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Doctor of Nursing Practice
Public Health Nurse Leader
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Background: Human immunodeficiency virus (HIV), chlamydia, and gonorrhea prevalence in young adults is higher than in any other segment of the population and has been increasing at alarming rates. Young adults on university campuses experience high rates of sexually transmitted infections (STI), yet many are not getting tested due to a lack of easy-to-access screening opportunities. Young men who have sex with men and minorities are at increased risk.
Methods: This DNP Project was a program evaluation of the nurse-led STI screening clinics held at a northeastern university in the fall of 2016. The evaluation included patient and provider surveys, which collected demographic information, risk factors, as well as satisfaction feedback. The health service laboratory provided data on positivity rates and numbers of tests conducted before and during the study period. The goal was to assess the effectiveness of off-site clinics in increasing testing rates, decreasing positivity rates, and in reaching high-risk students.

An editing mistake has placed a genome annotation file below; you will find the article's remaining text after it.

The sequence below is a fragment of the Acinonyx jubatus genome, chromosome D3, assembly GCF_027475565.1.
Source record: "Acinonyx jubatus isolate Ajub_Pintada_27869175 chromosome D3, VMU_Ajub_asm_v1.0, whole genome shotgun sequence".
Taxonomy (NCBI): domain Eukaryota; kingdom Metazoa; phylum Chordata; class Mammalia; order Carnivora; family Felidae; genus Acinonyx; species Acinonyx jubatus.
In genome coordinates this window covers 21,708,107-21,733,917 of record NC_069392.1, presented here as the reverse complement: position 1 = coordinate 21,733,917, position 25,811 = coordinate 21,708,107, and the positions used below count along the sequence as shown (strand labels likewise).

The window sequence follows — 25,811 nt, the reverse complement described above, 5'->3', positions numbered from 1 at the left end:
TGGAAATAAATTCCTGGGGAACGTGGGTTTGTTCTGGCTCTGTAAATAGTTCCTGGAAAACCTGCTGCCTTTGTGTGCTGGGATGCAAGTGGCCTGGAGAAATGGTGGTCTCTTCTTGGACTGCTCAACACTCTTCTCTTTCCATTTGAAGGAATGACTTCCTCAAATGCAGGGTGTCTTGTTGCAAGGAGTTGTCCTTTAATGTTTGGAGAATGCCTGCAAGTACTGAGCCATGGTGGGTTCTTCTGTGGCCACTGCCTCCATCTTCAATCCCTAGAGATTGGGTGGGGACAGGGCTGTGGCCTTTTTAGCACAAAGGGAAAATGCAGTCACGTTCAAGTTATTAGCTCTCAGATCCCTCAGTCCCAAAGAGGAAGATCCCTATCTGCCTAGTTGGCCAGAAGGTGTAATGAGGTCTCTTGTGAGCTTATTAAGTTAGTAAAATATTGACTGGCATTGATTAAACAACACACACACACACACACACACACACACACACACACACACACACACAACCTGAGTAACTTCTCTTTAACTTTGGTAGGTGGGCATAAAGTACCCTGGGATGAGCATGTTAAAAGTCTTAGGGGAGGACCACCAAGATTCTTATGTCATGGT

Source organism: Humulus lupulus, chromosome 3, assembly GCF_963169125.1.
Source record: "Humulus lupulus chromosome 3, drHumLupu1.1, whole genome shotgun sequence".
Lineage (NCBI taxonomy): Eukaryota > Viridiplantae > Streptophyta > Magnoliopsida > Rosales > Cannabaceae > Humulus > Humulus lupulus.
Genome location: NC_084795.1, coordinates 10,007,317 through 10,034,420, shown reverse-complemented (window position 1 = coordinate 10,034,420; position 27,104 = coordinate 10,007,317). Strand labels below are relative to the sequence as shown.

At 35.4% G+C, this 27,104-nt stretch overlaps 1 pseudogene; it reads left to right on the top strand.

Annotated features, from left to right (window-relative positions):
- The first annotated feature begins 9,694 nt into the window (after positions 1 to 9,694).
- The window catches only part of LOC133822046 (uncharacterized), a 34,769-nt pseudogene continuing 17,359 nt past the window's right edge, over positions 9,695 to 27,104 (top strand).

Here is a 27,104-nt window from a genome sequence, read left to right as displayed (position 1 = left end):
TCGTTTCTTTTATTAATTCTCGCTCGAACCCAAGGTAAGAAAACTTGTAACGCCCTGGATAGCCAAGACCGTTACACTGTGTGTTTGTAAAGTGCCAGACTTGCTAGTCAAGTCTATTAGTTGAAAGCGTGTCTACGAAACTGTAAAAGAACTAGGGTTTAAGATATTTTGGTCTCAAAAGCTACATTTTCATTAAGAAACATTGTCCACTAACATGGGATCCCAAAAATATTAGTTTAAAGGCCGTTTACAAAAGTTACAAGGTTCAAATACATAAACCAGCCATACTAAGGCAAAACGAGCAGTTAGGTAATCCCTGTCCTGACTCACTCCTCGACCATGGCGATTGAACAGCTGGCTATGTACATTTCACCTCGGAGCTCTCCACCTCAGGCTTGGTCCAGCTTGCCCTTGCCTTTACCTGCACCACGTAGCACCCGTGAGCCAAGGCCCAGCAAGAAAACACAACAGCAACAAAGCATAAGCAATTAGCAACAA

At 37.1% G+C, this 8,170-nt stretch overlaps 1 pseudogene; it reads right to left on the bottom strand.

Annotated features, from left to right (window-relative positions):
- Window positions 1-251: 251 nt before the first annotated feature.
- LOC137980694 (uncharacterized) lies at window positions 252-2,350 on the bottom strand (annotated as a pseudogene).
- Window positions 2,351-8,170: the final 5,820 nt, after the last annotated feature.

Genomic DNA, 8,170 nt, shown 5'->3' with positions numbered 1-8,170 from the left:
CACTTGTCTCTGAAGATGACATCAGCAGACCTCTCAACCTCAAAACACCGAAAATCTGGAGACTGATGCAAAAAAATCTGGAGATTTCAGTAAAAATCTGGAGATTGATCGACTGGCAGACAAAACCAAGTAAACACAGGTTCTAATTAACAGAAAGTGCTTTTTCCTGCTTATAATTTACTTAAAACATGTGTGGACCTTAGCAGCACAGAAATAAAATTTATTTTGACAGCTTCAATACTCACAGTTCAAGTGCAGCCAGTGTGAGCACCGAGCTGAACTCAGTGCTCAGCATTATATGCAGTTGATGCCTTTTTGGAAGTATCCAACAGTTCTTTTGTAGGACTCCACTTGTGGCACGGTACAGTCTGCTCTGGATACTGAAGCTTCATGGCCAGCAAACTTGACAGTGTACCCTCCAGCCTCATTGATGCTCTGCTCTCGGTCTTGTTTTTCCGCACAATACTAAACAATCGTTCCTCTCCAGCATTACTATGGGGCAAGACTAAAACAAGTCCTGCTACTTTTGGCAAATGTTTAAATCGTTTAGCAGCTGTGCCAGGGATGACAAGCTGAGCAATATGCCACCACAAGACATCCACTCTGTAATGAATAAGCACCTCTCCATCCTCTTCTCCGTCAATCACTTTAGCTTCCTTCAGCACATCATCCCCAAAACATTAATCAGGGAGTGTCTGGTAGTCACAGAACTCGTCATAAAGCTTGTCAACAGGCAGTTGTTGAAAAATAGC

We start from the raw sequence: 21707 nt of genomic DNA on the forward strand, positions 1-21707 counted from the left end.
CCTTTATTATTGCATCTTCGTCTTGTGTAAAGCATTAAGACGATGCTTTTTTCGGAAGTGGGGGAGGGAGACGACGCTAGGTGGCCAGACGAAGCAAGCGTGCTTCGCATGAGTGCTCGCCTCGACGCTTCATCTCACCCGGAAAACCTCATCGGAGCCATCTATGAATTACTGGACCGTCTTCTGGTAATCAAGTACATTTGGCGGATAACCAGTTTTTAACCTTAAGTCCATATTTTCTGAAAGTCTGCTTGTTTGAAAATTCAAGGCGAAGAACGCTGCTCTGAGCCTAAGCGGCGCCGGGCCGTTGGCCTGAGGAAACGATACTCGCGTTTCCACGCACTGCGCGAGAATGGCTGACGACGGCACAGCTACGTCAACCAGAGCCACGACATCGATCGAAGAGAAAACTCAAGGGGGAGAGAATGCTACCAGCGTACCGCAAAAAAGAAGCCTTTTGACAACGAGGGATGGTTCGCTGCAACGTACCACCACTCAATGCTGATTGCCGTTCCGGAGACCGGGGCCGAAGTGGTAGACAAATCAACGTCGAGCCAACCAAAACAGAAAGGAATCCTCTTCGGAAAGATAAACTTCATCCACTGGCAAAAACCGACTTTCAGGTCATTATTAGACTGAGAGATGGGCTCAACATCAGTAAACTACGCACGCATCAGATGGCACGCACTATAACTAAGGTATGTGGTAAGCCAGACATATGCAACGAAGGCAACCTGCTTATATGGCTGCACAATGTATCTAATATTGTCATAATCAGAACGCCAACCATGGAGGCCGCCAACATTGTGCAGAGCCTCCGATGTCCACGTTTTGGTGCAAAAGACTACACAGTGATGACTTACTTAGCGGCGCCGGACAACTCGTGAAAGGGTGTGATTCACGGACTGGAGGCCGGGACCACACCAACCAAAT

Results: Surveys indicated that students at high-risk for STIs or HIV attended the clinics in high numbers. Patient satisfaction was high at 95% overall, although there were confidentiality concerns related to billing insurance. The HIV and STI testing rate increased by 25% and 33% respectively between 2015 and 2016. Chlamydia and gonorrhea positive test rates increased between 2015 and 2016. Posters and the website were the most noted method of communication. Staff satisfaction was high, 67% of staff indicated a need for increased staffing.
Discussion: Nurse-led STI clinics were able to increase STI and HIV screening opportunities particularly for those at increased risk for STI or HIV acquisition. Positivity rates are increasing nationwide and increased awareness, screening and treatment is needed.